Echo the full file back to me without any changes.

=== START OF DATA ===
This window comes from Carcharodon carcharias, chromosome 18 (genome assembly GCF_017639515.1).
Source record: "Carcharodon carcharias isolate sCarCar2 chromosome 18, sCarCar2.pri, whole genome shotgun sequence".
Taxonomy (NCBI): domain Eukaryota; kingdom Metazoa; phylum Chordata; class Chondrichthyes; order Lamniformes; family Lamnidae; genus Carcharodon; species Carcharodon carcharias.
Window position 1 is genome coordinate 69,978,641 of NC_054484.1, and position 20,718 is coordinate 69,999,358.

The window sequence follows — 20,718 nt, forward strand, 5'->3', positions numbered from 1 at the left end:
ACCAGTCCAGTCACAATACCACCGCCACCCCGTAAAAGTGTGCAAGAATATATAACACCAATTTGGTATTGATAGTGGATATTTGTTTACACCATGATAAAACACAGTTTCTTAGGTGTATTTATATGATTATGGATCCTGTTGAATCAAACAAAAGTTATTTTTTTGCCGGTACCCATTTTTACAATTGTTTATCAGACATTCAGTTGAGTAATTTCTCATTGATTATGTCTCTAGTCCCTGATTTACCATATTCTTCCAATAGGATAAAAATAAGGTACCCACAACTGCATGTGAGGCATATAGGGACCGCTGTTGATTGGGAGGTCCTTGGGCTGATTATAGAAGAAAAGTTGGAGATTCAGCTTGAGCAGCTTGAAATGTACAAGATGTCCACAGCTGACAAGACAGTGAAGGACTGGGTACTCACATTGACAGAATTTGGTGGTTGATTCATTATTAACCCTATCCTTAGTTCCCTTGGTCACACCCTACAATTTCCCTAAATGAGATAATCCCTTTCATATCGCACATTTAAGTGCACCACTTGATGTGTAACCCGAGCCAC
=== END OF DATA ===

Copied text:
This window comes from Carcharodon carcharias, chromosome 18 (genome assembly GCF_017639515.1).
Source record: "Carcharodon carcharias isolate sCarCar2 chromosome 18, sCarCar2.pri, whole genome shotgun sequence".
Taxonomy (NCBI): domain Eukaryota; kingdom Metazoa; phylum Chordata; class Chondrichthyes; order Lamniformes; family Lamnidae; genus Carcharodon; species Carcharodon carcharias.
Window position 1 is genome coordinate 69,978,641 of NC_054484.1, and position 20,718 is coordinate 69,999,358.

The window sequence follows — 20,718 nt, forward strand, 5'->3', positions numbered from 1 at the left end:
ACCAGTCCAGTCACAATACCACCGCCACCCCGTAAAAGTGTGCAAGAATATATAACACCAATTTGGTATTGATAGTGGATATTTGTTTACACCATGATAAAACACAGTTTCTTAGGTGTATTTATATGATTATGGATCCTGTTGAATCAAACAAAAGTTATTTTTTTGCCGGTACCCATTTTTACAATTGTTTATCAGACATTCAGTTGAGTAATTTCTCATTGATTATGTCTCTAGTCCCTGATTTACCATATTCTTCCAATAGGATAAAAATAAGGTACCCACAACTGCATGTGAGGCATATAGGGACCGCTGTTGATTGGGAGGTCCTTGGGCTGATTATAGAAGAAAAGTTGGAGATTCAGCTTGAGCAGCTTGAAATGTACAAGATGTCCACAGCTGACAAGACAGTGAAGGACTGGGTACTCACATTGACAGAATTTGGTGGTTGATTCATTATTAACCCTATCCTTAGTTCCCTTGGTCACACCCTACAATTTCCCTAAATGAGATAATCCCTTTCATATCGCACATTTAAGTGCACCACTTGATGTGTAACCCGAGCCAC